The Ferghana region is one of the poorest in Central Asia, although the fertile land of the valley has the potential to fuel economic growth if agricultural reform and foreign investment are forthcoming. The collapse of state-owned farms and industrial establishments has contributed to widespread unemployment. Drug and human trafficking, intravenous drug use and seasonal labour migration are all contributing to destabilise this vulnerable region. Support for radical Islamic groups is growing.
In July 1999, Islamic militants from Tajikistan infiltrated the remote province of Batken and later seized five mountain villages, taking a team of Japanese geologists hostage. The militants wanted to force the release of 50,000 Muslims held in Uzbek prisons and to reopen thousands of mosques and religious training institutions. Reacting to this threat, the Uzbek air force bombed the mountains above the provincial town of Batken. It was just one in a series of clashes in the Ferghana Valley since the three nations became independent.
DISPUTES OVER SCARCE RESOURCES
These days, conflict tends to be a result of the deterioration of social infrastructure that has deprived many people of access to affordable education, adequate health care and basic services such as potable water and irrigation systems for agriculture. Three out of four villages in Osh and Batken provinces lack access to drinking water and typhoid is on the rise.
"We had a fight with people on the Uzbek side [of the border] over water. I spent a week in hospital after being hit on the head with a spade," one villager said. Rivers and streams that have traditionally irrigated the lands snake down the valley, now passing into different countries as many as 20 times. The region has always been short of water but the new borders have set community against community, family against family. "Many of the disputes are over water, for irrigating crops as well as drinking, so helping to identify and retain water supply systems for these border villages is critical," Usem Shainazarov, a regional UNDP preventive development officer, said.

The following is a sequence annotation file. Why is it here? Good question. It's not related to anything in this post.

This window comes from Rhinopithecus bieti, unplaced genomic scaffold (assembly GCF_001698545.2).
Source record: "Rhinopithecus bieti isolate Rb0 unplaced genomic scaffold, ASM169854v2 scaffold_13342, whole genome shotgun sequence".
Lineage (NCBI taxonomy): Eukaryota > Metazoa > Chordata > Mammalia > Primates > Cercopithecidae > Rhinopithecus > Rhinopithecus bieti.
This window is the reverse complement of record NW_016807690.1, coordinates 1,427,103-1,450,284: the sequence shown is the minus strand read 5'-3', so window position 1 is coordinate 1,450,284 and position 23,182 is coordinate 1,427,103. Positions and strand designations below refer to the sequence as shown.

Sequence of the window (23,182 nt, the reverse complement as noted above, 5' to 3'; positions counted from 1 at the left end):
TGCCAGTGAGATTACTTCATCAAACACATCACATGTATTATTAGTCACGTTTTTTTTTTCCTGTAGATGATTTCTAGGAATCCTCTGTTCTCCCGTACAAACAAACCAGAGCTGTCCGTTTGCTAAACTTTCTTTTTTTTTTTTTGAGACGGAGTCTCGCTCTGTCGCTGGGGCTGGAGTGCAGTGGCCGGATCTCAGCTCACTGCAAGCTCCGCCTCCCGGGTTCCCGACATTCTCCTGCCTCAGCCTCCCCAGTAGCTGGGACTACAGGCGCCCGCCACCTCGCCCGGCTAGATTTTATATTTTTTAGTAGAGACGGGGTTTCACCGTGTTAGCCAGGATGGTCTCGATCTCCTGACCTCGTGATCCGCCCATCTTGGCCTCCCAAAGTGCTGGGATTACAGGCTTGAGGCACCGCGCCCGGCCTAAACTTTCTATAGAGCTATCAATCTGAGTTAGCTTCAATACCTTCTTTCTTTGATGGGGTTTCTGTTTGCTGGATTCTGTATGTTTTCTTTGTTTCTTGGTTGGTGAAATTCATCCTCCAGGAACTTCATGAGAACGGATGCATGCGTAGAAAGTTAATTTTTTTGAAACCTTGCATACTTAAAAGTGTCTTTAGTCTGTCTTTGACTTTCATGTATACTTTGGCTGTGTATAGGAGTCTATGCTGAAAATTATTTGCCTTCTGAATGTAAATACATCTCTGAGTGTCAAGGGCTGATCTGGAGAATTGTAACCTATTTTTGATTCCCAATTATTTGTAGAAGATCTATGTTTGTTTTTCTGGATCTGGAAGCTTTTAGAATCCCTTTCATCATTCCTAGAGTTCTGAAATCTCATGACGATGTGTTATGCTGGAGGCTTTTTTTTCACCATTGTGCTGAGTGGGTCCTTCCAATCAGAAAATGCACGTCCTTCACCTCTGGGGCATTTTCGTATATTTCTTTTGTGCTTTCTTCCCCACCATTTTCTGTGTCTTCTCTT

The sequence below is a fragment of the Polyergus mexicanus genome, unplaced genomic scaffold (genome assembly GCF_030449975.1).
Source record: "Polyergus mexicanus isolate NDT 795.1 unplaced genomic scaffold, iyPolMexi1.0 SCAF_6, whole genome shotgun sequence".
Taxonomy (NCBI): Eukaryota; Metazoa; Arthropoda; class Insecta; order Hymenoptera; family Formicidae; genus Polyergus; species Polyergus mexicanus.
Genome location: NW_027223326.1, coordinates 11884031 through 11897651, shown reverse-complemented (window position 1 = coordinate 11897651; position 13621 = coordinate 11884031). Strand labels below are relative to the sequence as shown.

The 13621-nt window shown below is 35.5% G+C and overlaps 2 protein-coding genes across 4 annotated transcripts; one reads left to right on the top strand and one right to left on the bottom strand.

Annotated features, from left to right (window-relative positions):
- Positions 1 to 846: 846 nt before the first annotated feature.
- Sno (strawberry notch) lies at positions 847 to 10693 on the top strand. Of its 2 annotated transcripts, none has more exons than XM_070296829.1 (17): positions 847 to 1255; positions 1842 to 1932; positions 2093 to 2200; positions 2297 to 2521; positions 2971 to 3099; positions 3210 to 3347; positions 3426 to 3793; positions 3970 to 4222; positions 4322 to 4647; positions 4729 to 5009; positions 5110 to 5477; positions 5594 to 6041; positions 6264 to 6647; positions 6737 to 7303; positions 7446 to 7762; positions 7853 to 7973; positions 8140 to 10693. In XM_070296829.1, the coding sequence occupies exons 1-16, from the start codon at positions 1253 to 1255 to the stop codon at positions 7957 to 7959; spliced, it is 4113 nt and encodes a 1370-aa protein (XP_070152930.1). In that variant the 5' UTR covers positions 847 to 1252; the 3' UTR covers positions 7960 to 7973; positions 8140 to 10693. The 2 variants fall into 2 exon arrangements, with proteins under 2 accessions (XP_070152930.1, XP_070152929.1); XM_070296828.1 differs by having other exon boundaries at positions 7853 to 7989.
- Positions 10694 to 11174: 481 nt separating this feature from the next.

At another border village, Askhar, not far from Too Moyun, the community are trying to accomplish just this. "We need to divert water from the river Nyman, then we would have our own supply for most of the year," Iskender Narmatov, head of the NGO responsible for the water initiative, said. "There's the small problem of US $6,000 to buy the materials, but the villagers will provide all the labour for free."
A number of grass roots NGOs like Iskender's in each of the countries are working to monitor government activities, share information and promote civic involvement. However, they face difficult working conditions. Even more than their counterparts in northern Kyrgyzstan, NGOs in the Osh region suffer from a lack of community involvement, difficulty in accessing information and extreme dependence on scarce foreign funding. Furthermore, the challenges of daily life leave little time for NGO work.
Alongside UNDP, other international organisations such as USAID, the World Bank and DFID have recognised to boost local capacity by working through local NGOs. "Our governments are not taking the initiative, so we as the people affected have to move towards resolving the border and economic problems," Abdirahim Burkutov, head of a Batken NGO working on building links between border communities, said.
Regional analyst and author Ahmed Rashid told IRIN that the major issue in the Ferghana Valley which the bordering countries needed to address was the establishment was a more flexible cross-border regime to facilitate the movement of people. "This can be only done through community level initiatives," he stressed.
Rashid added that the Ferghana Valley remained a pocket of "enormous instability" in the region, the stabilisation and development of which was linked to the need to improve conditions in countries such as Afghanistan and Tajikistan.
According to a recent report by the International Crisis Group (ICG), "Negotiations over border demarcation in the valley have been charged with tension and have stalled over scores of disputed points. While talks continue with a broad understanding that border issues must be settled, there is little likelihood of a final breakthrough any time soon".
UNDP is trying to show the way by ensuring offices in Kyrgyzstan and Tajikistan cooperate as far as possible. "The future has to be in cross-border cooperation. UNDP is making this a reality between many Kyrgyz and Tajik villages on the common border. It's an important start," Anna Mateeva, a UNDP regional peace and development adviser, said.